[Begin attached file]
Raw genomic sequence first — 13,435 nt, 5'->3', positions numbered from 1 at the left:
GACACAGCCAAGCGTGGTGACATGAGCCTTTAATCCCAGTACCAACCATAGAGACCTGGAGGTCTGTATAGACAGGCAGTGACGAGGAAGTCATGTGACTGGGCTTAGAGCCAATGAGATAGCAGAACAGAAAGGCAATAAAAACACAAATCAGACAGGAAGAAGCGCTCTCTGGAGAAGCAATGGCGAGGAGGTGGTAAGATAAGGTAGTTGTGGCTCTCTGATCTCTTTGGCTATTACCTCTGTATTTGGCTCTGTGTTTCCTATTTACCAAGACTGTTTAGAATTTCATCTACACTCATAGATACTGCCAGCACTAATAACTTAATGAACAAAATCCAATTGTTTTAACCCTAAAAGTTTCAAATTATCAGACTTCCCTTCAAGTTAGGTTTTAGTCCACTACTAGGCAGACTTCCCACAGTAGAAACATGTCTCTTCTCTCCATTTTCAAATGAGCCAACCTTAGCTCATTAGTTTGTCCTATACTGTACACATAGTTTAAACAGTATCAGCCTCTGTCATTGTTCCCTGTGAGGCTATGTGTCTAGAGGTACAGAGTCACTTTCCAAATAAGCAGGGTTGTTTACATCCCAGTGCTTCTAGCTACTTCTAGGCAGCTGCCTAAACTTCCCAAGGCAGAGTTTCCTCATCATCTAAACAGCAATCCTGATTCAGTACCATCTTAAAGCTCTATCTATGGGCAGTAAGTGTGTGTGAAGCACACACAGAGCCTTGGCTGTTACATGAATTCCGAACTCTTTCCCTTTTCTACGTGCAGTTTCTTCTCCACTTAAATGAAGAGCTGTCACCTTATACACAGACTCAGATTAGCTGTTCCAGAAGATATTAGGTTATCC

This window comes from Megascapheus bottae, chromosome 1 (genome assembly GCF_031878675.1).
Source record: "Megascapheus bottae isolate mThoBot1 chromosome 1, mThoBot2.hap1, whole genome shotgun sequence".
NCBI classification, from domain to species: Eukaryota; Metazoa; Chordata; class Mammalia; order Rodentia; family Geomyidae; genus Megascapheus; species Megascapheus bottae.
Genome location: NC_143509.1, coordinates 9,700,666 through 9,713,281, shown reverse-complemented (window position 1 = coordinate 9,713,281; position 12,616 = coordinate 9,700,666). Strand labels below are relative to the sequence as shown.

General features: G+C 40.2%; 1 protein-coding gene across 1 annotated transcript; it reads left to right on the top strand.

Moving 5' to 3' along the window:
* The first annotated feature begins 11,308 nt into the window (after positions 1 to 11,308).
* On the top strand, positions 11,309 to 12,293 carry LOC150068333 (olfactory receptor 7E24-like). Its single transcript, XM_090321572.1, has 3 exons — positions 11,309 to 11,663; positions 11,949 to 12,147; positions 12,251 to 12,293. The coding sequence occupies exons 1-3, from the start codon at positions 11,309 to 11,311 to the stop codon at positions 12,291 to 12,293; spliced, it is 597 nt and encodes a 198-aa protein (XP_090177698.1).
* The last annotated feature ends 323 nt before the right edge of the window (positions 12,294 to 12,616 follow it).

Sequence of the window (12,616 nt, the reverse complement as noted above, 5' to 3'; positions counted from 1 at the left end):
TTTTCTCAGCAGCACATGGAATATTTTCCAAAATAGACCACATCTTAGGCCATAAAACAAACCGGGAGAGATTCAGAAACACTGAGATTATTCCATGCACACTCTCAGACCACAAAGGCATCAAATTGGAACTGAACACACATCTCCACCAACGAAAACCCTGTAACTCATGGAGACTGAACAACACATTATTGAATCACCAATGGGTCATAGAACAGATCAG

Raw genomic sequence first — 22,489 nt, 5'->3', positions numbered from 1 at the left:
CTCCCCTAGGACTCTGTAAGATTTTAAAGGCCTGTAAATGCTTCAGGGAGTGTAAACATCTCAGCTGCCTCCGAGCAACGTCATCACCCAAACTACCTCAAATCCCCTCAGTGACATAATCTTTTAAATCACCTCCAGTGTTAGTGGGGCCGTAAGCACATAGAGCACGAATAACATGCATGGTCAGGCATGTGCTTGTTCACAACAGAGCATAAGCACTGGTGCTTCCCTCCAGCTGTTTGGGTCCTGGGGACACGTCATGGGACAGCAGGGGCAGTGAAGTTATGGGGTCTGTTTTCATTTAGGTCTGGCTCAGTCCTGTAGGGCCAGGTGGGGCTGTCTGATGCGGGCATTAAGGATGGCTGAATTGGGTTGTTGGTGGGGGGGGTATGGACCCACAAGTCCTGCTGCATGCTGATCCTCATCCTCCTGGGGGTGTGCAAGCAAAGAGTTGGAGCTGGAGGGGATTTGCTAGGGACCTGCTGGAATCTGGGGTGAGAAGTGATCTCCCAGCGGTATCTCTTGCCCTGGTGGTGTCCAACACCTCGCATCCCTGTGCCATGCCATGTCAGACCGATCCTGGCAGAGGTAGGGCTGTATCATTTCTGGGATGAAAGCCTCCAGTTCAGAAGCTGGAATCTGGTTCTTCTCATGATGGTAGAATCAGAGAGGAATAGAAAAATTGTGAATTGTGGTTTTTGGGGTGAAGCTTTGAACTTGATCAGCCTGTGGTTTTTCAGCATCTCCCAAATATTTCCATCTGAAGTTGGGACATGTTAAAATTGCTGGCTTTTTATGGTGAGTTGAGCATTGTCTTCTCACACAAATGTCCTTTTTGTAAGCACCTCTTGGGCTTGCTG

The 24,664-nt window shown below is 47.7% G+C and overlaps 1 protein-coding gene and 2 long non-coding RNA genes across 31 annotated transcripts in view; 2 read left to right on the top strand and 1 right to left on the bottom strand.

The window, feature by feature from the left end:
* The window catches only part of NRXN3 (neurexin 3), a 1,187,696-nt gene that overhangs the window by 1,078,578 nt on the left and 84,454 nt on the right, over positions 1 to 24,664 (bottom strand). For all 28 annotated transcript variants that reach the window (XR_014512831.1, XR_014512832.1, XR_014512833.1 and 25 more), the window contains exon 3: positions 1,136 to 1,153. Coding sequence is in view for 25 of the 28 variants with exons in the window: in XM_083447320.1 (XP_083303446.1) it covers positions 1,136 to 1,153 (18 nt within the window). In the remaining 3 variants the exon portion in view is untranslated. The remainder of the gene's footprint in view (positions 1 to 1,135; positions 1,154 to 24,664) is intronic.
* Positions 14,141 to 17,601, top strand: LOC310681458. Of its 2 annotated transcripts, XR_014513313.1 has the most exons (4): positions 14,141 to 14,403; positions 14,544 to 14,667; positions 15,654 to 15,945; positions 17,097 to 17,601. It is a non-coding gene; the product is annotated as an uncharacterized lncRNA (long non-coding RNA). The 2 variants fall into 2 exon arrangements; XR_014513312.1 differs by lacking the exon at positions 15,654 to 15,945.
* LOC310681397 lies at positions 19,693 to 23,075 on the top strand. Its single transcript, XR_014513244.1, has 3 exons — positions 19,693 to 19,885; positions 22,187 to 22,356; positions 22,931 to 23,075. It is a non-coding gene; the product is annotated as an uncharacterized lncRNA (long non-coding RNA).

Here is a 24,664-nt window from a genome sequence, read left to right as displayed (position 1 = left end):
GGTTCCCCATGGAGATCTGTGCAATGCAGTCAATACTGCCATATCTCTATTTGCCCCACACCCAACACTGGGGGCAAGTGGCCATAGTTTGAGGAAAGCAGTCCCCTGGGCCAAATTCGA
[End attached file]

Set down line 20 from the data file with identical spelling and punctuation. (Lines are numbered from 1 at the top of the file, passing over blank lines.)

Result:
* LOC310681397 lies at positions 19,693 to 23,075 on the top strand. Its single transcript, XR_014513244.1, has 3 exons — positions 19,693 to 19,885; positions 22,187 to 22,356; positions 22,931 to 23,075. It is a non-coding gene; the product is annotated as an uncharacterized lncRNA (long non-coding RNA).